Yesterday I had a chance to talk with a bunch of other web data-analysts about how we think about web traffic (thanks for hosting us, Google!). We talked about a bunch of different topics, including how we think about 'mobile' traffic.

I hadn't thought about it before, but there was a wide difference of opinion, especially about whether tablets should be considered mobile devices. So like a good analyst, I decided to dig in on the numbers. Here's what I learned.

Our Audience Isn't Moving Towards Tablets

Here's a daily breakdown of our audience by device type for the last year:


Some notes:

  • Our tablet traffic has been remarkably flat: 12% of sessions on the weekend, 8% on weekdays. That's a similar usage pattern to mobile phones, which are a larger part of our traffic on weekends.
  • The big disruption you can see in the chart is during the holidays: people aren't at their desks, so mobile & tablet traffic (as a percentage, not absolutely) spike.
  • While tablet usage is flat, phones have grown steadily, from about 40% to about 45% of traffic. We now get 50% of our weekend sessions on phones.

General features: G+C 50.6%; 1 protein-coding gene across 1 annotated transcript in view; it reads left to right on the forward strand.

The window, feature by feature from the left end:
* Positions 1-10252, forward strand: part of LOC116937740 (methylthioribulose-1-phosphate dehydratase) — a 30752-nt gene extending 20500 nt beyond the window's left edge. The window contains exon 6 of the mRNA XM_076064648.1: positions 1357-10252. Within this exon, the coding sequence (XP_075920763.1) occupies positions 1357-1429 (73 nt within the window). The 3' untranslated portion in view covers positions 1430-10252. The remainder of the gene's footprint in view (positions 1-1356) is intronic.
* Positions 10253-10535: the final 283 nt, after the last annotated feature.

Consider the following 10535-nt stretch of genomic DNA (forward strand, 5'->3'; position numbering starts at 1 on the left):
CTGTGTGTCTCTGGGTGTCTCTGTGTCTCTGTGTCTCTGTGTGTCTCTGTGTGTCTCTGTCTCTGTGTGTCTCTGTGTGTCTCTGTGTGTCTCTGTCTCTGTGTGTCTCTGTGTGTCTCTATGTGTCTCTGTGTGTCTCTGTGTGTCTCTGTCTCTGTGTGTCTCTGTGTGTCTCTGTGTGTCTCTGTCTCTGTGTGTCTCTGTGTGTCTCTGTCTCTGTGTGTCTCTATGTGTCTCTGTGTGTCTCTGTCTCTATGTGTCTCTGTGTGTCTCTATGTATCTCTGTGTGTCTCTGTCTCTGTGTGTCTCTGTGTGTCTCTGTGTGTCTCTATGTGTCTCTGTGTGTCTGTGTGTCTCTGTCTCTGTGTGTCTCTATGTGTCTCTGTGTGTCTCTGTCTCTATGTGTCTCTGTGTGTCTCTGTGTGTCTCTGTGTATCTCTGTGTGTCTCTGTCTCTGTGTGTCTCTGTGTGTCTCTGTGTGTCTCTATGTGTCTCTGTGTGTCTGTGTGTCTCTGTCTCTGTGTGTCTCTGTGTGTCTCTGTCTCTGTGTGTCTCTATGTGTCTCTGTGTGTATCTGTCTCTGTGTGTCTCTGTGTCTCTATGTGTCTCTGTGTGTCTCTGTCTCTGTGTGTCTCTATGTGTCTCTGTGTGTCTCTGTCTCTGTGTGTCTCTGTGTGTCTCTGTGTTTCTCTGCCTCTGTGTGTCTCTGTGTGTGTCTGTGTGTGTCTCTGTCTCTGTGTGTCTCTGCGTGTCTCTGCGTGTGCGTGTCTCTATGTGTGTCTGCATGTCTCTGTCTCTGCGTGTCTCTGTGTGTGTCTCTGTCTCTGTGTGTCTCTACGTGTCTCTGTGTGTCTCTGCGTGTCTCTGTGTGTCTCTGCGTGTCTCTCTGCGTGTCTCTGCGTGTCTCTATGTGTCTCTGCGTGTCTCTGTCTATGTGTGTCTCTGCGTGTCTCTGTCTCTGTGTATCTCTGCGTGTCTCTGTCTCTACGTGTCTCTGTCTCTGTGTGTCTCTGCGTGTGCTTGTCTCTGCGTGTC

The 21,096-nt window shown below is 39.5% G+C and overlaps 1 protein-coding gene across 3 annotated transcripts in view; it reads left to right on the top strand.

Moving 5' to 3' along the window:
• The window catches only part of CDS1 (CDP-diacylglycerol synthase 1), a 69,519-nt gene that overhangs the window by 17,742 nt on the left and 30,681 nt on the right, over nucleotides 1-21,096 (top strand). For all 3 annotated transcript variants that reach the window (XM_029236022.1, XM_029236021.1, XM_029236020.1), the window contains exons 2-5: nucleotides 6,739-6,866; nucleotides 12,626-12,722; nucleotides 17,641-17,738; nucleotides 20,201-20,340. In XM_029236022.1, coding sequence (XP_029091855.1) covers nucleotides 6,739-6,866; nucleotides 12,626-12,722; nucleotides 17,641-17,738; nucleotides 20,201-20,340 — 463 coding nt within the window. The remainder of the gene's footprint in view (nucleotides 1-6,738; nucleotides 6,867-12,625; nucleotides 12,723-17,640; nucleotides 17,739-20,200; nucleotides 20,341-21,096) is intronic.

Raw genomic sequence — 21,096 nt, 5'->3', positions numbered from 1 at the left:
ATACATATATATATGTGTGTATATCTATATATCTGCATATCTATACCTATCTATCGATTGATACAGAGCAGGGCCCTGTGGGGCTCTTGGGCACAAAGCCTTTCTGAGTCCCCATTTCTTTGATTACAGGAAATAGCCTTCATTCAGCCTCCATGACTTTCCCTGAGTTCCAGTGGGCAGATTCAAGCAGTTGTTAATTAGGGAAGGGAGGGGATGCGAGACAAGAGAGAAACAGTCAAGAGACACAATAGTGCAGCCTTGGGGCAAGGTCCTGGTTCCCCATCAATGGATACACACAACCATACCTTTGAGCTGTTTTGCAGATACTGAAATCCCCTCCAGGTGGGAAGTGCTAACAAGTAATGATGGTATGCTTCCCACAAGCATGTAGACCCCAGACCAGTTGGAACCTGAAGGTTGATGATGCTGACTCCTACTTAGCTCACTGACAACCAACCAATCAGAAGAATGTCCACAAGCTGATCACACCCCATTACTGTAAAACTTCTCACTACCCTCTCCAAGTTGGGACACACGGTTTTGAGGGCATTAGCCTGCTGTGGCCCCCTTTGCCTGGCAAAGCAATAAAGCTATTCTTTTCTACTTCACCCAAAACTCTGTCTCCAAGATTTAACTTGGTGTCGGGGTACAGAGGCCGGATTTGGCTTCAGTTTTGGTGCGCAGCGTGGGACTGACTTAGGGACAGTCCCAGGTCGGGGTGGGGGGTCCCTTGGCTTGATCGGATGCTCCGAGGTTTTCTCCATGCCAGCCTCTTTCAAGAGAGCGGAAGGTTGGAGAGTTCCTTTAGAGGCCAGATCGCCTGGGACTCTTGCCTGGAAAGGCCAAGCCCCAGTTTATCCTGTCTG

• Post Christmas, we saw a meaningful jump in mobile traffic, but not tablet sales. This is consistent with declining tablet sales data.


Tablet Users Like a Desktop Experience

Tablet usage peaks at the same time phone usage peaks, but other parts of tablet data looks like desktop data. About 60% of our pageviews from tablets are in landscape orientation, compared to about 3% of mobile (and almost all desktop hits).


Even more notable, when readers aren't chained to their desks during the work-week, desktop users and tablet users spend the same amount of time reading.

The numbers are broadly similar for other session engagement metrics (pageviews-per-session, etc).


Tablet Browsing Patterns are Unique

While in general, tablet activity is somewhere between desktops and phones, browsing and traffic patterns are unique. Social traffic is less important for tablets than either of the other device types, and direct traffic is much more important. Below is each device type's direct traffic over the last 5 weeks.


I suspect that this is due to an 'app-gap': Twitter and Facebook have been really successful at driving app usage on phones, and website usage on desktops. However, I'm guessing that app installs on tablets haven't taken off, and the web experience on tablets isn't quite as strong as on desktop. The end result is that our tablet traffic underweights social, and overweights users from direct and search channels.

Overall Conclusions

  • Our readers use tablets like desktops, but they use them at times when they use phones.
  • Tablets aren't used for social discovery as frequently: instead, readers check out their favorite pages or answer email.
  • We're probably better off having our tablet experience look more like our desktop experience than our phone experience, and thinking about those readers like desktop readers, not mobile readers.


[photo credit]